The basis of our property rights
New Zealand has a strong survey and legal framework supporting land ownership and values. This means we can be confident of our property rights.
Four statutory officers ensure New Zealand's legal and survey system can be trusted. These statutory officers are employed by Toitū Te Whenua but operate independently.
The Surveyor-General sets standards for our survey systems, ensuring that we can rely on land boundaries and location information. They also administer the naming of places and support the Electoral Commission’s setting of electoral boundaries. The Surveyor-General is the chair of the New Zealand Geographic Board Ngā Pou Taunaha o Aotearoa.
The Valuer-General regulates the rating valuations industry. This includes administering the Valuers Registration Board (which regulates registered valuers) and ensuring district valuation rolls are maintained. The Valuer-General is the chair of the Valuers Registration Board and sits on the council of the New Zealand Institute of Valuers.
The Registrar-General of Land oversees New Zealand’s land rights registration system. They also provide policy advice and administer claims and reviews under the Land Transfer Act 2017.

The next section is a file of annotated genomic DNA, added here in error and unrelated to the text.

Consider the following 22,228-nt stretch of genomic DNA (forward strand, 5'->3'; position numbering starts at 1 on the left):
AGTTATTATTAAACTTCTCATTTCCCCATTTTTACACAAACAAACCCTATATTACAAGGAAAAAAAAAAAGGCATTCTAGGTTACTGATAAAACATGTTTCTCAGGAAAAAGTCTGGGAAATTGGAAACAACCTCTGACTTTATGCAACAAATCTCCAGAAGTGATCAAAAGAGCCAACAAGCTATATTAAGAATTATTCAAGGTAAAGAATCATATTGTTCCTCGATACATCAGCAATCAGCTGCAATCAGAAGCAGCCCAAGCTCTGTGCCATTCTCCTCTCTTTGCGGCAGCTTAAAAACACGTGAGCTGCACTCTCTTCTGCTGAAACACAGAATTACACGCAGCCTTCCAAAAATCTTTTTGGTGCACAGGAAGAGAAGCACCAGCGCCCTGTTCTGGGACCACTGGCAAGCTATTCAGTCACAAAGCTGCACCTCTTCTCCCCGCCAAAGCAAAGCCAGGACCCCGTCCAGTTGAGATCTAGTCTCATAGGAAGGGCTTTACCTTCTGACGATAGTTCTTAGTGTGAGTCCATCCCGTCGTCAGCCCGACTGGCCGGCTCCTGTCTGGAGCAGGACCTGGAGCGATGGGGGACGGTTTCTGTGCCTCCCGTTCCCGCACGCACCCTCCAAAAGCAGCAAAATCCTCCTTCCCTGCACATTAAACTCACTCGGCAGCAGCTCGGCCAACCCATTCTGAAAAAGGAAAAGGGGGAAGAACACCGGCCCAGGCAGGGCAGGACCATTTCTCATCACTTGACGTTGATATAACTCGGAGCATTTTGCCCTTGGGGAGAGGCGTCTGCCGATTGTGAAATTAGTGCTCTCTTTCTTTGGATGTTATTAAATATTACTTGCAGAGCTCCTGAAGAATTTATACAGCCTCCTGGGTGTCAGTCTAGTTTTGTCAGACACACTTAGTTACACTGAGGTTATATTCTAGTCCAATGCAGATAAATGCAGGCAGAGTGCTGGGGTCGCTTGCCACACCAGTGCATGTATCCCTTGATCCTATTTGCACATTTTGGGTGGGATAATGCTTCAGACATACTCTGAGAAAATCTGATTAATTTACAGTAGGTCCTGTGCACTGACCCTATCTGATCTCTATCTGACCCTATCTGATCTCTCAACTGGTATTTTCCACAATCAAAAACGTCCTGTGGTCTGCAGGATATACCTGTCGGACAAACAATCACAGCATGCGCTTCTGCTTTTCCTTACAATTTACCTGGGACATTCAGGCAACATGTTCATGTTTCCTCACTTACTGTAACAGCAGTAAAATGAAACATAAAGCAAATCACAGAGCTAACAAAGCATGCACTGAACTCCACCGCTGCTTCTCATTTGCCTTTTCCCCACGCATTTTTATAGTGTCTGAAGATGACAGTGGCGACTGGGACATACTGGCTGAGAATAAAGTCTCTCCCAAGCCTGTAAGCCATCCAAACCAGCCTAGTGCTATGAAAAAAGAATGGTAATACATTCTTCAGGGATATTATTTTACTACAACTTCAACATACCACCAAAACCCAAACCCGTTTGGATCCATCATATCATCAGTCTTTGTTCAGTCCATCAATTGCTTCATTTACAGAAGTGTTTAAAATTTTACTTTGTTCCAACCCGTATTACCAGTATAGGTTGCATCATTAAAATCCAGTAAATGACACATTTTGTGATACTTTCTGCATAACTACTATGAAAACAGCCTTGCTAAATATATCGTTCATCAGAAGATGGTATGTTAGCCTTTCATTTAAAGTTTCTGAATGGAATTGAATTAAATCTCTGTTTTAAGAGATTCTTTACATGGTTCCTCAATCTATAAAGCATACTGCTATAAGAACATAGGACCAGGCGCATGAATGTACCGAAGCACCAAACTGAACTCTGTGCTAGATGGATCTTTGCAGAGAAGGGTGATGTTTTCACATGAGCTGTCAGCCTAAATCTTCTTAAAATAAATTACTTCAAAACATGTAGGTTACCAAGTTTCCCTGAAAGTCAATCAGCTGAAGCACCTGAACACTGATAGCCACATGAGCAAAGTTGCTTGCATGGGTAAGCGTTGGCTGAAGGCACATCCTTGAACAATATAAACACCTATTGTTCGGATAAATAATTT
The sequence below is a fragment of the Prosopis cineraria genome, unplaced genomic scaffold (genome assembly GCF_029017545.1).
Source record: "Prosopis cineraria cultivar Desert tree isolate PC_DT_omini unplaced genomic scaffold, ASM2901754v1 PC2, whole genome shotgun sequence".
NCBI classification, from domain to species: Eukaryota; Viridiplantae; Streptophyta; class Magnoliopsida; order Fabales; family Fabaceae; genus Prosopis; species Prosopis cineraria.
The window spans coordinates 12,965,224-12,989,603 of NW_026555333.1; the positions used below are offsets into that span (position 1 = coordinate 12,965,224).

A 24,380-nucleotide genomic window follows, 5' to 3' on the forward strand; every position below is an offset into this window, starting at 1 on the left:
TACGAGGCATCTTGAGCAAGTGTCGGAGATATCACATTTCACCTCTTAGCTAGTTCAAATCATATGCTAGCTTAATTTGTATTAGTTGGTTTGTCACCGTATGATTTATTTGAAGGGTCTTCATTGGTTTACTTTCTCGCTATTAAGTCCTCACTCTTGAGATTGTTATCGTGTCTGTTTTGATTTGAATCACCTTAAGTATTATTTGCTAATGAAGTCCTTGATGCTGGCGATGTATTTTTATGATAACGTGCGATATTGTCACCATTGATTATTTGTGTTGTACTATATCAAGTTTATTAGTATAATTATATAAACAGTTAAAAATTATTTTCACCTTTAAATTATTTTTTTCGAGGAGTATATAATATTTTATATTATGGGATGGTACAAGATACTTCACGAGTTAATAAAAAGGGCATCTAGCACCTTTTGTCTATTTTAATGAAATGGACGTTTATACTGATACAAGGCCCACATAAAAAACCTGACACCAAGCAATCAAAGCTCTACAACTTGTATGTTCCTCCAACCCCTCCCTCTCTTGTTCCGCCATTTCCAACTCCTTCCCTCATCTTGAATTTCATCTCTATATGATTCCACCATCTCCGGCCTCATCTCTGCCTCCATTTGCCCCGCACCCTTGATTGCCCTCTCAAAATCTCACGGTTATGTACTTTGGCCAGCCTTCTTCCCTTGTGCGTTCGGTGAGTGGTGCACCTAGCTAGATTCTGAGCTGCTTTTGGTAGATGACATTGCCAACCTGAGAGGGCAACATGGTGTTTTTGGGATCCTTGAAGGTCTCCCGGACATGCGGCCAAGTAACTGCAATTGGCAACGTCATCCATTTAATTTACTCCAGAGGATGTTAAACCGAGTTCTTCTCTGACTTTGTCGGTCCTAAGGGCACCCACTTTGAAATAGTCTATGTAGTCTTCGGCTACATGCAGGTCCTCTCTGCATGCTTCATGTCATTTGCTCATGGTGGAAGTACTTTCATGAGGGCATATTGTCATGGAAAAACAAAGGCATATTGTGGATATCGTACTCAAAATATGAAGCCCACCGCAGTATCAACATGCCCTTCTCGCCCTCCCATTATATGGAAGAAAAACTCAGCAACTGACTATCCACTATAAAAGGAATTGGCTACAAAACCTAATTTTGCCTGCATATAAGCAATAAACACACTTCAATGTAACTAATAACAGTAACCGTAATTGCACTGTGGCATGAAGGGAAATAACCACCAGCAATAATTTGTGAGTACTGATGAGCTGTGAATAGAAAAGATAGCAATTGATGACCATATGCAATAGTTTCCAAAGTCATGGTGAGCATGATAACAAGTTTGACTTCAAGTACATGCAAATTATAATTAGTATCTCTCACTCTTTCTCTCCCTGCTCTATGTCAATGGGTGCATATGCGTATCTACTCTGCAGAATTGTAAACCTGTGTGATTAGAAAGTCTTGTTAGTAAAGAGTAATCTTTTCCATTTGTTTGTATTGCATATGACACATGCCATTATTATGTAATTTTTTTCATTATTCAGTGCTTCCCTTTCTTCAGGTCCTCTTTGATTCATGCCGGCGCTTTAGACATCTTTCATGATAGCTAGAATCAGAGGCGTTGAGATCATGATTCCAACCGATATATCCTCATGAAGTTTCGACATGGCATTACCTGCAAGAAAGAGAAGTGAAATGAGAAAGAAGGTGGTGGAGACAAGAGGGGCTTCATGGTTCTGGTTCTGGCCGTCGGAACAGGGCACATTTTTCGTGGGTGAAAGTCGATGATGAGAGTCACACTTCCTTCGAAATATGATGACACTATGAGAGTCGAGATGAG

The Commissioner of Crown Lands exercises rights of ownership and has statutory responsibility for Crown land. This means they are the landlord for Crown pastoral lessees, and are responsible for consenting to activities on Crown land. The Commissioner of Crown Lands also has responsibilities under Treaty settlement legislation.
New Zealand Geographic Board Ngā Pou Taunaha o Aotearoa
The New Zealand Geographic Board is our national place naming authority. It meets several times each year to assign official place names in New Zealand, its offshore islands and continental shelf, and the Ross Dependency of Antarctica.